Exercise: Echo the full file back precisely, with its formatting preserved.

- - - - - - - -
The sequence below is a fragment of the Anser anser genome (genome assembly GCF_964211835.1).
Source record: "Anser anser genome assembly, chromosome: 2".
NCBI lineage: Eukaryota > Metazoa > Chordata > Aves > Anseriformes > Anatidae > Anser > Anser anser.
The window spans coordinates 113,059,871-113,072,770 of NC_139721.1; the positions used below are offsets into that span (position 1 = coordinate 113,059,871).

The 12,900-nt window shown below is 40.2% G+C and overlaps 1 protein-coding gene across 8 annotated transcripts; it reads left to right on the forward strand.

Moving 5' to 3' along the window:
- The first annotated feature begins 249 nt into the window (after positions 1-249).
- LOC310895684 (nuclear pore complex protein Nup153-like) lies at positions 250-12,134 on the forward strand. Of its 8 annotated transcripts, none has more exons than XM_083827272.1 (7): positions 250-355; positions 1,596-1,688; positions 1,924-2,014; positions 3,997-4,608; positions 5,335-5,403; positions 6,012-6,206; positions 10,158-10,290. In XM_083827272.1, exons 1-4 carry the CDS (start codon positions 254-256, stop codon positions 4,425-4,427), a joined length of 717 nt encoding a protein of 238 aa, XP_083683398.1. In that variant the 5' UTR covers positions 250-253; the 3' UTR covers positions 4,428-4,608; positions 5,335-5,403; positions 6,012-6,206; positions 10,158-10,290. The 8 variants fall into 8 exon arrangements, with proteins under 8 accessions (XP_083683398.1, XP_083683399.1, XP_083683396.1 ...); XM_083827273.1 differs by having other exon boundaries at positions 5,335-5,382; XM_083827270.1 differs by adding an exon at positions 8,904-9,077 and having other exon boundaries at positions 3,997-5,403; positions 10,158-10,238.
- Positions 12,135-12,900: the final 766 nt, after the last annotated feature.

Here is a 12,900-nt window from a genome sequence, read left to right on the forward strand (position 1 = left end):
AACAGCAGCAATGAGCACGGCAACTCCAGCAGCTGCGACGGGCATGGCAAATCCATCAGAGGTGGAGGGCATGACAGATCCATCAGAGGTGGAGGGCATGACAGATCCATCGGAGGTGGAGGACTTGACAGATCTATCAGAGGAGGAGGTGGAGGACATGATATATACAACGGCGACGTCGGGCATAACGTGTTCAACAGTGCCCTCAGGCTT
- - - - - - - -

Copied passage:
The sequence below is a fragment of the Anser anser genome (genome assembly GCF_964211835.1).
Source record: "Anser anser genome assembly, chromosome: 2".
NCBI lineage: Eukaryota > Metazoa > Chordata > Aves > Anseriformes > Anatidae > Anser > Anser anser.
The window spans coordinates 113,059,871-113,072,770 of NC_139721.1; the positions used below are offsets into that span (position 1 = coordinate 113,059,871).

The 12,900-nt window shown below is 40.2% G+C and overlaps 1 protein-coding gene across 8 annotated transcripts; it reads left to right on the forward strand.

Moving 5' to 3' along the window:
- The first annotated feature begins 249 nt into the window (after positions 1-249).
- LOC310895684 (nuclear pore complex protein Nup153-like) lies at positions 250-12,134 on the forward strand. Of its 8 annotated transcripts, none has more exons than XM_083827272.1 (7): positions 250-355; positions 1,596-1,688; positions 1,924-2,014; positions 3,997-4,608; positions 5,335-5,403; positions 6,012-6,206; positions 10,158-10,290. In XM_083827272.1, exons 1-4 carry the CDS (start codon positions 254-256, stop codon positions 4,425-4,427), a joined length of 717 nt encoding a protein of 238 aa, XP_083683398.1. In that variant the 5' UTR covers positions 250-253; the 3' UTR covers positions 4,428-4,608; positions 5,335-5,403; positions 6,012-6,206; positions 10,158-10,290. The 8 variants fall into 8 exon arrangements, with proteins under 8 accessions (XP_083683398.1, XP_083683399.1, XP_083683396.1 ...); XM_083827273.1 differs by having other exon boundaries at positions 5,335-5,382; XM_083827270.1 differs by adding an exon at positions 8,904-9,077 and having other exon boundaries at positions 3,997-5,403; positions 10,158-10,238.
- Positions 12,135-12,900: the final 766 nt, after the last annotated feature.

Here is a 12,900-nt window from a genome sequence, read left to right on the forward strand (position 1 = left end):
AACAGCAGCAATGAGCACGGCAACTCCAGCAGCTGCGACGGGCATGGCAAATCCATCAGAGGTGGAGGGCATGACAGATCCATCAGAGGTGGAGGGCATGACAGATCCATCGGAGGTGGAGGACTTGACAGATCTATCAGAGGAGGAGGTGGAGGACATGATATATACAACGGCGACGTCGGGCATAACGTGTTCAACAGTGCCCTCAGGCTT